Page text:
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Donny O’Rourke visits old haunts in Dumfries and the Borders, ghosted by the bards of Scotland’s past, for the liminal Celtic festival of Samhain.

Julian Turner considers the usefulness of imagination, not just to the writer, but also to the exile and the abused child, and suggests that metaphorical thinking may be psychologically essential.

Donny O'Rourke takes us to Edinburgh in August, for a Lughnasadh harvest festival — but one of culture, not of crops.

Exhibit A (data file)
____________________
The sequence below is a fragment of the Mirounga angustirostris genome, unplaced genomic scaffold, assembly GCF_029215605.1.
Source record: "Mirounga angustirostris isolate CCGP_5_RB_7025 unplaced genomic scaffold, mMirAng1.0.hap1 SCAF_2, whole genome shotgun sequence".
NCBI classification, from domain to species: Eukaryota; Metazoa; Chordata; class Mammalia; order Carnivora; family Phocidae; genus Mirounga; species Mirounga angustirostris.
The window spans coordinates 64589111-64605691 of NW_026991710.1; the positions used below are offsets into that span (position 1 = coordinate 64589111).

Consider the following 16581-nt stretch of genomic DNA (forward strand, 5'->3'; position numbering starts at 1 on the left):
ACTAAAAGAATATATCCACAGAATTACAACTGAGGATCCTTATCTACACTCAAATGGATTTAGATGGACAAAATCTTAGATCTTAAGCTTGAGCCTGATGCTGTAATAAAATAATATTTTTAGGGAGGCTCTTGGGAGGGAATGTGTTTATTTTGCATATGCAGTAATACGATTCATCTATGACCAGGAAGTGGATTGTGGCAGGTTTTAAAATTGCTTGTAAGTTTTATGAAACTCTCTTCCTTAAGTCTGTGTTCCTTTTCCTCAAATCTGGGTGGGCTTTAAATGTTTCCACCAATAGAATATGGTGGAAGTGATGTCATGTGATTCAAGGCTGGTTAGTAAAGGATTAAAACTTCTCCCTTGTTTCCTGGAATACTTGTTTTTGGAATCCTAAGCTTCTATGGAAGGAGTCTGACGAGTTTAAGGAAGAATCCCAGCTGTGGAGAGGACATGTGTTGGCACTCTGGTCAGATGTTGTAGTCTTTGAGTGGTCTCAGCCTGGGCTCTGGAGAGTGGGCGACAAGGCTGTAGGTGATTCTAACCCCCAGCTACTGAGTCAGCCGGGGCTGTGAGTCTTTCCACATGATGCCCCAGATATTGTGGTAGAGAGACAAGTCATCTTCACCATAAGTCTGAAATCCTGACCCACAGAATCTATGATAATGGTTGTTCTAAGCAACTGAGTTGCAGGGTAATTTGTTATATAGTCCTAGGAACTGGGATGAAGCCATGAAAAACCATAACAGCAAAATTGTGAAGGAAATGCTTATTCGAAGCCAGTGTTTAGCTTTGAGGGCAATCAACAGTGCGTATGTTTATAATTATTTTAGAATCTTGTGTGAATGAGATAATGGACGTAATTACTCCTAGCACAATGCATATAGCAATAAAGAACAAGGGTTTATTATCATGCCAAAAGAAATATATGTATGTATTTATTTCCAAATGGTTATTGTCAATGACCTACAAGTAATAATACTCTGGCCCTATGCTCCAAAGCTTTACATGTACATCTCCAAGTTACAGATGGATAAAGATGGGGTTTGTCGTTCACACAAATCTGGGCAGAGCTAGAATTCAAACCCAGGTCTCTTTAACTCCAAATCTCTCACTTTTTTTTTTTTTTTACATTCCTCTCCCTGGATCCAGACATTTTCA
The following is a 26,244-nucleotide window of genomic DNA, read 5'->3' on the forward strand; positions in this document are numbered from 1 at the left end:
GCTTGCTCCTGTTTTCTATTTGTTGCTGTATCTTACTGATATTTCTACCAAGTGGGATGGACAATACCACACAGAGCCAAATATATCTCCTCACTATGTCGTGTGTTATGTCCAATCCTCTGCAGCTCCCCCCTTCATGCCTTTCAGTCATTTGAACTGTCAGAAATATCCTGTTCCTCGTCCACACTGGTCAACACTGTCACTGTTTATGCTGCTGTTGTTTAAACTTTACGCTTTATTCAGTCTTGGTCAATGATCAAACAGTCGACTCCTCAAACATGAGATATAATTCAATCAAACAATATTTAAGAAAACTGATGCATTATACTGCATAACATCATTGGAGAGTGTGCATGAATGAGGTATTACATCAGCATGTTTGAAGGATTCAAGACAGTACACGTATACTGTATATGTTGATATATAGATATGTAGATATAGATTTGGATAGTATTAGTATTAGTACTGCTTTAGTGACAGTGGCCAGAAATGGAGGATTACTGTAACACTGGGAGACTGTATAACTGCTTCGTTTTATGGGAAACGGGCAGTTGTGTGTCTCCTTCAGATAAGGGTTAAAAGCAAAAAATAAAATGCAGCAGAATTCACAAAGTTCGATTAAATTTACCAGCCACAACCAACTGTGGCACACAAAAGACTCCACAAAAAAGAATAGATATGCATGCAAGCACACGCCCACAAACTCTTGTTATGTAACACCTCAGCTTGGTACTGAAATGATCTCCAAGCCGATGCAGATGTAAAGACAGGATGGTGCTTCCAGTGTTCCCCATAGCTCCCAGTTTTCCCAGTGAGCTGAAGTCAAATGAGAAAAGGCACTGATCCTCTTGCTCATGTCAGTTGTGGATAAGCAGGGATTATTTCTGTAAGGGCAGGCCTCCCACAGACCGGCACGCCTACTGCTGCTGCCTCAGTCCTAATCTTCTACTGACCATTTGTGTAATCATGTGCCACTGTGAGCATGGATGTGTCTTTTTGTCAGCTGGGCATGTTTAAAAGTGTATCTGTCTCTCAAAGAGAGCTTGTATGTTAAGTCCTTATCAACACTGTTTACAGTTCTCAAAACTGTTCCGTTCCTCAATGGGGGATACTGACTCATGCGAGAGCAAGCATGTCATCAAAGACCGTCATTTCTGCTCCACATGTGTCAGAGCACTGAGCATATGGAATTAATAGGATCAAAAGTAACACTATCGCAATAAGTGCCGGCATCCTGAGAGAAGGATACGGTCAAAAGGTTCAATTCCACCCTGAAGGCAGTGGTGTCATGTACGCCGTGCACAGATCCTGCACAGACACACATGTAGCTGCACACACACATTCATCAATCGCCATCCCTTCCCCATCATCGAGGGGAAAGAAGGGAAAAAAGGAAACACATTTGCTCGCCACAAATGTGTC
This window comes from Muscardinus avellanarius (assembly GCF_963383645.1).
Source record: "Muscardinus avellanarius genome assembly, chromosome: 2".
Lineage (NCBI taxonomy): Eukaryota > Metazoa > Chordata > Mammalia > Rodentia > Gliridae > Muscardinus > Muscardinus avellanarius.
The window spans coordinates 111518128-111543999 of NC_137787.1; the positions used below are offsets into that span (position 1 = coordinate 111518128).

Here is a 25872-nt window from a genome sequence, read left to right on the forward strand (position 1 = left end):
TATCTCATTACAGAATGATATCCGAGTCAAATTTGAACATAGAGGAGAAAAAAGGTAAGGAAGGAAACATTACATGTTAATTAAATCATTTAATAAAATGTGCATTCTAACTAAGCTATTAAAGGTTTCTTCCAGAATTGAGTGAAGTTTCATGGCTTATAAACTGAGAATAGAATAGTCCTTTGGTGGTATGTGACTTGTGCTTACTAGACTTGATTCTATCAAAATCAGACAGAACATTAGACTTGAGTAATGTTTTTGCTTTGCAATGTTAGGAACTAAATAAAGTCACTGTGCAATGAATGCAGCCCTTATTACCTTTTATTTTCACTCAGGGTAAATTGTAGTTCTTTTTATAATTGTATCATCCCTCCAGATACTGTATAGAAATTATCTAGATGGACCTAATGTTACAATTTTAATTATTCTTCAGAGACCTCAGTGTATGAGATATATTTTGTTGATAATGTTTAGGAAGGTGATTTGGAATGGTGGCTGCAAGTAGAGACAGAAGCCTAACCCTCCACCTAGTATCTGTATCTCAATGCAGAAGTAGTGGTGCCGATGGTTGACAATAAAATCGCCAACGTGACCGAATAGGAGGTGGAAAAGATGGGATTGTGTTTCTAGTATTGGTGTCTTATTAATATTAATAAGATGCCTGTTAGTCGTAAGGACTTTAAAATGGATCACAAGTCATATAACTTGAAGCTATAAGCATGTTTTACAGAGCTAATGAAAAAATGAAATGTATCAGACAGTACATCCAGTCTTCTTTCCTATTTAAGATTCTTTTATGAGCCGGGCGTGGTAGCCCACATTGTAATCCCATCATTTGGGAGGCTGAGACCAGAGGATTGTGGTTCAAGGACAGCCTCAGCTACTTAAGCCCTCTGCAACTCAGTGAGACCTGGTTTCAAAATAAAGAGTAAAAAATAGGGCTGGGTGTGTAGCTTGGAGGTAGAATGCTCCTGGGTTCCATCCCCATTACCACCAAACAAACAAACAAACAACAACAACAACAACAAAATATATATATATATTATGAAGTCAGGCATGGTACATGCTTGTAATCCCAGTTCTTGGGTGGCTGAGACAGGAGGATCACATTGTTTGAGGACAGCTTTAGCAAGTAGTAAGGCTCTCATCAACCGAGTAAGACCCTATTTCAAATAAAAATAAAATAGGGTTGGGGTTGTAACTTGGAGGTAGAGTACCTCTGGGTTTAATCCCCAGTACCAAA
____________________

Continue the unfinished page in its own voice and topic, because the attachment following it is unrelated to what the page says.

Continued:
Tiffany Murray flees the over-familiar, but still creatively disabling, complaints of a despondent writer, by escaping to the strange new world of Iceland and its music.

Bethan Roberts yearns for Anglesey, a place of family history, childhood holidays and a beautiful, mysterious family language.

Morgen Witzel explores the moods of Dartmoor, and surveys the many writers, including himself, who have been inspired by its solitude.

Rebecca Goss looks up at the skies she's lived beneath, and considers how they've shaped her writing from above.

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